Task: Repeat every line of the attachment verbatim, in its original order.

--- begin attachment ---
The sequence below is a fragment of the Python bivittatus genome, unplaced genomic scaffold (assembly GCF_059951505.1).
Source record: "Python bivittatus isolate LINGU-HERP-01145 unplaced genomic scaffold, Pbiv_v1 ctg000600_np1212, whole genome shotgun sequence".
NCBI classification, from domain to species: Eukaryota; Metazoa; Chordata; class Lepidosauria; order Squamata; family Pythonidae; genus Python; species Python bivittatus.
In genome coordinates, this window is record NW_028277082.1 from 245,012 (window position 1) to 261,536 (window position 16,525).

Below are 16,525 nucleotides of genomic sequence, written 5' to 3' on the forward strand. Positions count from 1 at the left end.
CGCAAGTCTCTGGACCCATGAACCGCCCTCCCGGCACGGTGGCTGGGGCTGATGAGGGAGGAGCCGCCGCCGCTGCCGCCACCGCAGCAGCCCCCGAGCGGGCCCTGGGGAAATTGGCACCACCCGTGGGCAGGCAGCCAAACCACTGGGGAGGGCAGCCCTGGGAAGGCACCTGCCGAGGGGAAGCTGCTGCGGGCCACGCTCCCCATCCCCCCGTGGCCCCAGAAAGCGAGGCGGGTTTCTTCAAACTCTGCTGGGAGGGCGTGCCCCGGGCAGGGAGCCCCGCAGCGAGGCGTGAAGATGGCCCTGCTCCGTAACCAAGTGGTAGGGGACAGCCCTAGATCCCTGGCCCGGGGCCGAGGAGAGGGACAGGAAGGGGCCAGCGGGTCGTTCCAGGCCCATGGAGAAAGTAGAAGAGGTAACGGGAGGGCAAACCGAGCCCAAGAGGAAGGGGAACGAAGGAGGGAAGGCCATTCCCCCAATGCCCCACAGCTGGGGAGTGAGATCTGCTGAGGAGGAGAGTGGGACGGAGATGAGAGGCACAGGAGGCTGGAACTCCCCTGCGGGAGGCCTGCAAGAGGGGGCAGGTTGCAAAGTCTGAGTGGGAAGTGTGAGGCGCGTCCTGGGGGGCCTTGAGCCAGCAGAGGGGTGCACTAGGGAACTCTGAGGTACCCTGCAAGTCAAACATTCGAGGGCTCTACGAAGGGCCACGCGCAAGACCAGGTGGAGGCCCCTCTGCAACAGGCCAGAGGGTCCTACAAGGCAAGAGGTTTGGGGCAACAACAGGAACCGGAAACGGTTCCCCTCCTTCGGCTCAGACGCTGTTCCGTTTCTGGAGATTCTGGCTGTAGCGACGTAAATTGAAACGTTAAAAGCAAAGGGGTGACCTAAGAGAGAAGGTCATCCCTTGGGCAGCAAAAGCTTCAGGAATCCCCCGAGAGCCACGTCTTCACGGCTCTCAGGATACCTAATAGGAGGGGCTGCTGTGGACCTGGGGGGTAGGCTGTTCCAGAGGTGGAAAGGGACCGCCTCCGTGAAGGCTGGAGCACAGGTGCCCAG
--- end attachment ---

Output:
The sequence below is a fragment of the Python bivittatus genome, unplaced genomic scaffold (assembly GCF_059951505.1).
Source record: "Python bivittatus isolate LINGU-HERP-01145 unplaced genomic scaffold, Pbiv_v1 ctg000600_np1212, whole genome shotgun sequence".
NCBI classification, from domain to species: Eukaryota; Metazoa; Chordata; class Lepidosauria; order Squamata; family Pythonidae; genus Python; species Python bivittatus.
In genome coordinates, this window is record NW_028277082.1 from 245,012 (window position 1) to 261,536 (window position 16,525).

Below are 16,525 nucleotides of genomic sequence, written 5' to 3' on the forward strand. Positions count from 1 at the left end.
CGCAAGTCTCTGGACCCATGAACCGCCCTCCCGGCACGGTGGCTGGGGCTGATGAGGGAGGAGCCGCCGCCGCTGCCGCCACCGCAGCAGCCCCCGAGCGGGCCCTGGGGAAATTGGCACCACCCGTGGGCAGGCAGCCAAACCACTGGGGAGGGCAGCCCTGGGAAGGCACCTGCCGAGGGGAAGCTGCTGCGGGCCACGCTCCCCATCCCCCCGTGGCCCCAGAAAGCGAGGCGGGTTTCTTCAAACTCTGCTGGGAGGGCGTGCCCCGGGCAGGGAGCCCCGCAGCGAGGCGTGAAGATGGCCCTGCTCCGTAACCAAGTGGTAGGGGACAGCCCTAGATCCCTGGCCCGGGGCCGAGGAGAGGGACAGGAAGGGGCCAGCGGGTCGTTCCAGGCCCATGGAGAAAGTAGAAGAGGTAACGGGAGGGCAAACCGAGCCCAAGAGGAAGGGGAACGAAGGAGGGAAGGCCATTCCCCCAATGCCCCACAGCTGGGGAGTGAGATCTGCTGAGGAGGAGAGTGGGACGGAGATGAGAGGCACAGGAGGCTGGAACTCCCCTGCGGGAGGCCTGCAAGAGGGGGCAGGTTGCAAAGTCTGAGTGGGAAGTGTGAGGCGCGTCCTGGGGGGCCTTGAGCCAGCAGAGGGGTGCACTAGGGAACTCTGAGGTACCCTGCAAGTCAAACATTCGAGGGCTCTACGAAGGGCCACGCGCAAGACCAGGTGGAGGCCCCTCTGCAACAGGCCAGAGGGTCCTACAAGGCAAGAGGTTTGGGGCAACAACAGGAACCGGAAACGGTTCCCCTCCTTCGGCTCAGACGCTGTTCCGTTTCTGGAGATTCTGGCTGTAGCGACGTAAATTGAAACGTTAAAAGCAAAGGGGTGACCTAAGAGAGAAGGTCATCCCTTGGGCAGCAAAAGCTTCAGGAATCCCCCGAGAGCCACGTCTTCACGGCTCTCAGGATACCTAATAGGAGGGGCTGCTGTGGACCTGGGGGGTAGGCTGTTCCAGAGGTGGAAAGGGACCGCCTCCGTGAAGGCTGGAGCACAGGTGCCCAG